Coding Class: Dagger

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1) #include <item.h>
2) inherit "/std/item";
3) void configure() {
4)     weapon()->set_weapon_type(Weapon_Type_Dagger);
5)     set_craft(Craft_Good);
6)     add_description(Description_Type_Generic);
7)     add_proportion(([
           Element_Type       : Material_Iron,
           Element_Proportion : 1.0,


Important Header Files

  • /lib/craft.h
    • Craft_Good
  • /lib/item.h
  • /lib/materials.h
    • Material_Iron
  • /lib/weapons.h
    • Weapon_Type_Dagger
  • /lib/descriptors/description.h
    • Description_Type_Generic
  • /lib/descriptors/element.h
    • Element_Type
    • Element_Proportion

Important Source Files

  • /def/material/i/iron.c
  • /def/weapon_type/d/dagger.c
  • /obj/extensions/weapon.c
  • /std/item.c

Code Comments

  1. Includes our generic item header file which is a collection of other useful header files.
  2. Inherits our generic item object which defines and makes available the basic functions we need to create an item of any type, including weapons and armour. /std/weapon and /std/armour still exist, but are deprecated.
  3. The configure() function is defined by /std/item and any base inheritble you will use to create an object. This function is used to define and initialize identities, crafts, descriptions, materials, and other basic configuration aspects of an item. Other functions to be aware of are create(), preinit(), and init(). Each are called at different times in an items' creation.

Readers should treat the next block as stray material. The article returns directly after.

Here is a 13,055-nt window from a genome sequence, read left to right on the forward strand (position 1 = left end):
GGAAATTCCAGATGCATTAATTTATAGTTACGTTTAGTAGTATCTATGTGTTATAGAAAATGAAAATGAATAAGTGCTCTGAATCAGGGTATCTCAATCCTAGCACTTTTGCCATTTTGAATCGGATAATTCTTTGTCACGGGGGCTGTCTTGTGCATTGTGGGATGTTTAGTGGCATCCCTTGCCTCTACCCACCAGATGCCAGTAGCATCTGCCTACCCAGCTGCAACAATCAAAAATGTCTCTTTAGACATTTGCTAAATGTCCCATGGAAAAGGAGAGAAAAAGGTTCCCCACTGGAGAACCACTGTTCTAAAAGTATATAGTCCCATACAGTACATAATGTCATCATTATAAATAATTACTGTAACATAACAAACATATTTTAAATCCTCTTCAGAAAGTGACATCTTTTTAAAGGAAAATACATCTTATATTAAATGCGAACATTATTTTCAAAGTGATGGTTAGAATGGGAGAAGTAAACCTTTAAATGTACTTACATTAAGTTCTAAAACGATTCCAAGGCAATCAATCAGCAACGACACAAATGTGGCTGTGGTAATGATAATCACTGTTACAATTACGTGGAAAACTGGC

4. This calls set_weapon_type() function defined in the weapon() function in /std/item, which ultimately just returns the weapon extension object attached to the item. See, set_weapon_type() isn't defined by /std/item itself, but by /obj/extensions/weapon. weapon() is a reference to that extension. set_weapon_type() defines what type of weapon we are creating here. The types available are defined in /lib/weapons.h
  5. set_craft() defines the craftsmanship of the item in question. The craft types available are in /lib/craft.h
  6. add_description() and its cousin add_known_description() let you define what an object looks like when a player examines it. The options and customization here can become rather complicated and in-depth, so Description_Type_Generic gives you a nice clean, but very basic, way to summarize this. In general you will get a description of what type of item it is, its material make-up, its craftsmanship, size and weight. You can see more types of description macros in /lib/descriptions/description.h
  7. add_proportion() defines the materials that an item is crafted from. In our case we're making an iron dagger so we define it as above. I could extend this out further and add another proportion for Material_Wood and define it as a hilt. Add another proportion for leather and wrap the hilt in leather. Add another proportion for gold and give the dagger some nice inlaid writing. And on and on. You can see the materials that are defined in /def/material/*, and more about the element descriptor in 'man element'


So the above code is the bare bones minimal effort it takes to create a code-current basic iron dagger. If you're an older coder you may notice several things missing that you are used to. Namely some type of set_id() or set_names(), set_weapon_class() and other such things. The reason we don't need them here is because we are using the power of definitions to our advantage. We tell the object that it's a dagger weapon made of iron and the game can figure out what to call it, how to color it, what weapon class, penetration, attack speed, weight and value it needs to have; among other things.

You can get an idea of how this is possible by checking out the /def/* files listed above. Feel free to browse around while you're in there and get a feel of what's defined and what isn't.

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